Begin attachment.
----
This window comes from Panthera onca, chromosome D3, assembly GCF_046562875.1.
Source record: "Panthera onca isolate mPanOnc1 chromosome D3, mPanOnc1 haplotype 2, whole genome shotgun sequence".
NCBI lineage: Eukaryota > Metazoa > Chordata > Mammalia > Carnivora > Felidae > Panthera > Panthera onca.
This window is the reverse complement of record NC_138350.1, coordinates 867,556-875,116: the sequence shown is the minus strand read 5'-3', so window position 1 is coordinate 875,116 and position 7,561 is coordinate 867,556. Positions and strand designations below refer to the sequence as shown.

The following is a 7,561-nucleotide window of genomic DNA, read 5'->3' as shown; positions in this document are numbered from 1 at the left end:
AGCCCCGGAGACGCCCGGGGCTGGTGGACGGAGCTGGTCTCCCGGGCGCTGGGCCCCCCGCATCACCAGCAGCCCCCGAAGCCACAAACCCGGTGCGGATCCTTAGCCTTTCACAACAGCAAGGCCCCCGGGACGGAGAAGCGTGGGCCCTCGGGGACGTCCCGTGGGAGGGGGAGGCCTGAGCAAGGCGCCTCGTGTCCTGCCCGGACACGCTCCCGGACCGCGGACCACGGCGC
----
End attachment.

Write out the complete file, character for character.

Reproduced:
This window comes from Panthera onca, chromosome D3, assembly GCF_046562875.1.
Source record: "Panthera onca isolate mPanOnc1 chromosome D3, mPanOnc1 haplotype 2, whole genome shotgun sequence".
NCBI lineage: Eukaryota > Metazoa > Chordata > Mammalia > Carnivora > Felidae > Panthera > Panthera onca.
This window is the reverse complement of record NC_138350.1, coordinates 867,556-875,116: the sequence shown is the minus strand read 5'-3', so window position 1 is coordinate 875,116 and position 7,561 is coordinate 867,556. Positions and strand designations below refer to the sequence as shown.

The following is a 7,561-nucleotide window of genomic DNA, read 5'->3' as shown; positions in this document are numbered from 1 at the left end:
AGCCCCGGAGACGCCCGGGGCTGGTGGACGGAGCTGGTCTCCCGGGCGCTGGGCCCCCCGCATCACCAGCAGCCCCCGAAGCCACAAACCCGGTGCGGATCCTTAGCCTTTCACAACAGCAAGGCCCCCGGGACGGAGAAGCGTGGGCCCTCGGGGACGTCCCGTGGGAGGGGGAGGCCTGAGCAAGGCGCCTCGTGTCCTGCCCGGACACGCTCCCGGACCGCGGACCACGGCGC